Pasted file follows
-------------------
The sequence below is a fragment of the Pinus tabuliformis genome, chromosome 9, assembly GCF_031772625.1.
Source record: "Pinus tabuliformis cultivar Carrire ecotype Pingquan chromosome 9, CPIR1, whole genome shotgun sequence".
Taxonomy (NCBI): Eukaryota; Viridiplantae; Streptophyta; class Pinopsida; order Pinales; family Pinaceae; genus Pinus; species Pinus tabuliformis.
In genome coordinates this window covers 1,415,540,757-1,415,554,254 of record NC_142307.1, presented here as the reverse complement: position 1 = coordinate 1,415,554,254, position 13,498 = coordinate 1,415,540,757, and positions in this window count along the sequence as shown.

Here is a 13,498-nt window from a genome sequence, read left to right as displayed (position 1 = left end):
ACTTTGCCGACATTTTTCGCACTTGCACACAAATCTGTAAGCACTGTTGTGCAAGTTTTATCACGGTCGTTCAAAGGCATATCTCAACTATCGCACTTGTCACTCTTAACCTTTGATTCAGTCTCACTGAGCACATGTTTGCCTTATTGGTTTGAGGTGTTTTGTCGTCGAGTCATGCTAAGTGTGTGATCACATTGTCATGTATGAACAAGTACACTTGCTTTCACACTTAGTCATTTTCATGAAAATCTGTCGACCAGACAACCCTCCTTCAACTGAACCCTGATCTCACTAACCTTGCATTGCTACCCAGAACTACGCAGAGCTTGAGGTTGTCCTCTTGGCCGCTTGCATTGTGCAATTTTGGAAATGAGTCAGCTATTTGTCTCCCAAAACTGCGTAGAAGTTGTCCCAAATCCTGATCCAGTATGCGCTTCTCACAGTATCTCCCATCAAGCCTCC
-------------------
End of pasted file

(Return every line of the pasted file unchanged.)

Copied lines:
The sequence below is a fragment of the Pinus tabuliformis genome, chromosome 9, assembly GCF_031772625.1.
Source record: "Pinus tabuliformis cultivar Carrire ecotype Pingquan chromosome 9, CPIR1, whole genome shotgun sequence".
Taxonomy (NCBI): Eukaryota; Viridiplantae; Streptophyta; class Pinopsida; order Pinales; family Pinaceae; genus Pinus; species Pinus tabuliformis.
In genome coordinates this window covers 1,415,540,757-1,415,554,254 of record NC_142307.1, presented here as the reverse complement: position 1 = coordinate 1,415,554,254, position 13,498 = coordinate 1,415,540,757, and positions in this window count along the sequence as shown.

Here is a 13,498-nt window from a genome sequence, read left to right as displayed (position 1 = left end):
ACTTTGCCGACATTTTTCGCACTTGCACACAAATCTGTAAGCACTGTTGTGCAAGTTTTATCACGGTCGTTCAAAGGCATATCTCAACTATCGCACTTGTCACTCTTAACCTTTGATTCAGTCTCACTGAGCACATGTTTGCCTTATTGGTTTGAGGTGTTTTGTCGTCGAGTCATGCTAAGTGTGTGATCACATTGTCATGTATGAACAAGTACACTTGCTTTCACACTTAGTCATTTTCATGAAAATCTGTCGACCAGACAACCCTCCTTCAACTGAACCCTGATCTCACTAACCTTGCATTGCTACCCAGAACTACGCAGAGCTTGAGGTTGTCCTCTTGGCCGCTTGCATTGTGCAATTTTGGAAATGAGTCAGCTATTTGTCTCCCAAAACTGCGTAGAAGTTGTCCCAAATCCTGATCCAGTATGCGCTTCTCACAGTATCTCCCATCAAGCCTCC